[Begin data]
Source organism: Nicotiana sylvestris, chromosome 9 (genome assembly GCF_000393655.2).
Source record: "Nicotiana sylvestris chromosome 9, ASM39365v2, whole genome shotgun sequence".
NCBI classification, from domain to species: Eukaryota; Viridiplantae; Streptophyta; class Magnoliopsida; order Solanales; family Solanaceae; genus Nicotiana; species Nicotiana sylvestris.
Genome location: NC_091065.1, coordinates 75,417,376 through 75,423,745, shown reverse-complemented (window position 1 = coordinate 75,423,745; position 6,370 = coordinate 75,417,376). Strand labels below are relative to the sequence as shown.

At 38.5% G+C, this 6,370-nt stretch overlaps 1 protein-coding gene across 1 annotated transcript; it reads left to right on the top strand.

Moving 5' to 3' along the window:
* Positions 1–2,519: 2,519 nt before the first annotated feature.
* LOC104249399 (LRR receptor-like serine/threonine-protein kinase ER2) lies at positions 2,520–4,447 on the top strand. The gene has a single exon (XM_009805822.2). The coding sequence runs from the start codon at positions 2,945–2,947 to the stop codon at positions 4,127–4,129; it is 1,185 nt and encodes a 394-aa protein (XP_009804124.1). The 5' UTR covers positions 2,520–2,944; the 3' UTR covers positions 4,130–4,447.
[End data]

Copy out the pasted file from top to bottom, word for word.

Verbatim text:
Source organism: Nicotiana sylvestris, chromosome 9 (genome assembly GCF_000393655.2).
Source record: "Nicotiana sylvestris chromosome 9, ASM39365v2, whole genome shotgun sequence".
NCBI classification, from domain to species: Eukaryota; Viridiplantae; Streptophyta; class Magnoliopsida; order Solanales; family Solanaceae; genus Nicotiana; species Nicotiana sylvestris.
Genome location: NC_091065.1, coordinates 75,417,376 through 75,423,745, shown reverse-complemented (window position 1 = coordinate 75,423,745; position 6,370 = coordinate 75,417,376). Strand labels below are relative to the sequence as shown.

At 38.5% G+C, this 6,370-nt stretch overlaps 1 protein-coding gene across 1 annotated transcript; it reads left to right on the top strand.

Moving 5' to 3' along the window:
* Positions 1–2,519: 2,519 nt before the first annotated feature.
* LOC104249399 (LRR receptor-like serine/threonine-protein kinase ER2) lies at positions 2,520–4,447 on the top strand. The gene has a single exon (XM_009805822.2). The coding sequence runs from the start codon at positions 2,945–2,947 to the stop codon at positions 4,127–4,129; it is 1,185 nt and encodes a 394-aa protein (XP_009804124.1). The 5' UTR covers positions 2,520–2,944; the 3' UTR covers positions 4,130–4,447.